Imagine that you’re about to finish some contract work for the best known brand in your industry. It was tough to come by so you were thrilled to get the job, and it has really boosted your portfolio.
Just days before the contract is up, a similarly well-known company in the same industry approaches you with an offer of employment. Things are working out well, right?
Do you remember that non-compete clause you signed as part of the contractor agreement? Yes, it has come back with a bite. You were so happy when you received the contract that you didn’t even read it. The result? You cannot take the job that you have been offered or any like it for the next two years.
This scenario might sound farfetched, but it’s something that can and regularly happens to those who do not diligently inspect their contractor agreement. Most contractor agreements contain a non-compete clause, which essentially sets out to what extent you are limited in working for other similar businesses in the immediate future.
What should I look out for?
Before signing one of these agreements, you should weigh how many of your potential future clients you would be excluding by doing so. This will vary from industry to industry. For instance, if you are a consultant working exclusively with renewable energy clients, you will likely have more of a problem than if you are a designer who will be able to get clients from many non-competing businesses.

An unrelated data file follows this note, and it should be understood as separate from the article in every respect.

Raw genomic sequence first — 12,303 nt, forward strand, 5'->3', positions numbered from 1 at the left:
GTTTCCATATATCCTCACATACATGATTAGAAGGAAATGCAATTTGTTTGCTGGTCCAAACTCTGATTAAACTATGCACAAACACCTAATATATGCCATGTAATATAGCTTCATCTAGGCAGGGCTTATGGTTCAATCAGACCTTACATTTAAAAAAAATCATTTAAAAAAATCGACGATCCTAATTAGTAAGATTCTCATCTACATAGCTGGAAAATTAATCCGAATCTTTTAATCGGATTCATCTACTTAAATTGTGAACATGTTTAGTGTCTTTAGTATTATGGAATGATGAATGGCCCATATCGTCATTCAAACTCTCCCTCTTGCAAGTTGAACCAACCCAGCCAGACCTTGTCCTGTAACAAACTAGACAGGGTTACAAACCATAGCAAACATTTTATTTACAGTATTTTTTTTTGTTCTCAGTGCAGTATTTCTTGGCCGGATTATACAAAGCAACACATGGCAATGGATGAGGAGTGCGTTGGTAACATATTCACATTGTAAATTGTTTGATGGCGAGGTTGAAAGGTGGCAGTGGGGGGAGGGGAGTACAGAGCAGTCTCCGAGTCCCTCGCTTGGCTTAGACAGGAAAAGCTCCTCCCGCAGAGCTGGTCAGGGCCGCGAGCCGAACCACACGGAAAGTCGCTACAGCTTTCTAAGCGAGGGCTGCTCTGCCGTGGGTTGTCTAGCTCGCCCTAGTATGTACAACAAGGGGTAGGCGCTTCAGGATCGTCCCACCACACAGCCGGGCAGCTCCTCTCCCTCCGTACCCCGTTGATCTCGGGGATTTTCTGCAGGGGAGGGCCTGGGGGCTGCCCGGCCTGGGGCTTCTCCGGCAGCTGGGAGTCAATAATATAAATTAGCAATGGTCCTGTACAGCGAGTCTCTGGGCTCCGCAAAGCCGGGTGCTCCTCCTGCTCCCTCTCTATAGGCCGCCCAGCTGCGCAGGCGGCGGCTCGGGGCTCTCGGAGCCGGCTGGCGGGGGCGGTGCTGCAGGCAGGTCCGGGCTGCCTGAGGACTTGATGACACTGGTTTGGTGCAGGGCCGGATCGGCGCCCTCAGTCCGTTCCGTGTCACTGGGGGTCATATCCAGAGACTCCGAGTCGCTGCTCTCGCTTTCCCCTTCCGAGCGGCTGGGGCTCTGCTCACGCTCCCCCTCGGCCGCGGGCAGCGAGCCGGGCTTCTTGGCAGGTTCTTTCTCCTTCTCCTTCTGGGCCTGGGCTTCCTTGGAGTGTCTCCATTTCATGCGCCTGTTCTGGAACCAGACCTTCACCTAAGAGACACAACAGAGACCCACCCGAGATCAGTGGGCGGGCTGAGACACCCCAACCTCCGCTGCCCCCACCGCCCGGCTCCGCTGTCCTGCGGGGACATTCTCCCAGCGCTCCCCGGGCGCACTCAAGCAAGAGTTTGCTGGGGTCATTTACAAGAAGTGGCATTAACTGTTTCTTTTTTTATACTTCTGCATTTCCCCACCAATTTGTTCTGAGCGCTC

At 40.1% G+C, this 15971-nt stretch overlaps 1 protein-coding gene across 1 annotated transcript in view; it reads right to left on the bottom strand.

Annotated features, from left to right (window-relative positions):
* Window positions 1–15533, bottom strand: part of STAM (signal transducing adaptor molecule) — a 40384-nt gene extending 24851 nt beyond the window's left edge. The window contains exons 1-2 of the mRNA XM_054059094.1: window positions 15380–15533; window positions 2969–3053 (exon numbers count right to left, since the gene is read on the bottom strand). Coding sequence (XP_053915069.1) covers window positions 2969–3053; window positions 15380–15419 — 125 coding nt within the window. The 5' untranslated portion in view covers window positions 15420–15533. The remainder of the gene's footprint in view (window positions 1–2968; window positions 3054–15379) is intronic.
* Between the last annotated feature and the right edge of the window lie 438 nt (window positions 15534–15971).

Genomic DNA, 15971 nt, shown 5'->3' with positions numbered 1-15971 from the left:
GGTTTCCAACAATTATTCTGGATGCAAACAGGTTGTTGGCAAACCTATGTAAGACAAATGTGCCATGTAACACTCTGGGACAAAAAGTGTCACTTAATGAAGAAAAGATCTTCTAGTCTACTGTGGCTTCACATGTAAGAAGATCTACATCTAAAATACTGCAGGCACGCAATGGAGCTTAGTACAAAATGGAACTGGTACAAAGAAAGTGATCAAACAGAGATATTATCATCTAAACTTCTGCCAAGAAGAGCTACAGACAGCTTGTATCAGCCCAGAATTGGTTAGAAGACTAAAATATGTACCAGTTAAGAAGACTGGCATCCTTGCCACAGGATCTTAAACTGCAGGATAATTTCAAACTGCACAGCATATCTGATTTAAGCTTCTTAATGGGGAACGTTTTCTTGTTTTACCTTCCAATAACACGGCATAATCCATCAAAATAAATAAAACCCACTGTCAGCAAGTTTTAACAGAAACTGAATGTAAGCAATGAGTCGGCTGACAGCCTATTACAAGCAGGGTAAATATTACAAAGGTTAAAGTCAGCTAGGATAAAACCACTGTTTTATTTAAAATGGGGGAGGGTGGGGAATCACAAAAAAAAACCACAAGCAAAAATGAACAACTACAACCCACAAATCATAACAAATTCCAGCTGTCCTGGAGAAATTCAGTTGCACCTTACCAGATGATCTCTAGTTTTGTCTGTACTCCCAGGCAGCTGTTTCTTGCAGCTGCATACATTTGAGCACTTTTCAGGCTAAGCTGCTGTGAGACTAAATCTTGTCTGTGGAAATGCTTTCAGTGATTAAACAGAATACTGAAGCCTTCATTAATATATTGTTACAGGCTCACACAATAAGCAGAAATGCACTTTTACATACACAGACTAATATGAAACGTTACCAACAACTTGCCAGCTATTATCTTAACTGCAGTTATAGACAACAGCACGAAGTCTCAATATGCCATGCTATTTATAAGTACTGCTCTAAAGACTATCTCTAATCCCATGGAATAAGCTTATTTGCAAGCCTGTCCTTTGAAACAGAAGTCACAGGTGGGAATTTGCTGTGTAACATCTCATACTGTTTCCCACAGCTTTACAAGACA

If it turns out that a large share of likely future clients would be excluded by the non-compete clause, it would be sensible to fight hard to remove it. If, however, the number will be less than 5%, you might be willing to be more lenient. Nevertheless, it’s a good habit to think about which specific competitors might be affected by the agreement, and factor that into your decision as well.
If negotiating it away completely is not possible, make sure that you restrict the scope as much as you can. The scope could be restricted in geography (e.g. only local competitors are out of bounds), industry subsection (e.g. only direct competitors should be restricted), or time (e.g. 3 months as opposed to 2 years). Another approach is to ask your client if they are worried about any specific competitors, and try to have them limit the clause to only those names.
So, should I sign it?
There are very few jobs worth taking that will make you sign your right to future work away. Broadly-drafted non-compete provisions are bad for employers and contractors alike. They inevitably lead to debate, and in a worst case scenario, to costly litigation. So it’s often better to have the debate upfront while you both have an interest to come to a reasonable agreement.
If you are not sure whether or not you can take on a new client in light of non-compete clauses that you agreed to in the past, we would recommend checking with a specialised solicitor.
An experienced solicitor will be able to advise you whether there is a problem or not, which in turn, will give you peace of mind. This is always better than taking the gamble.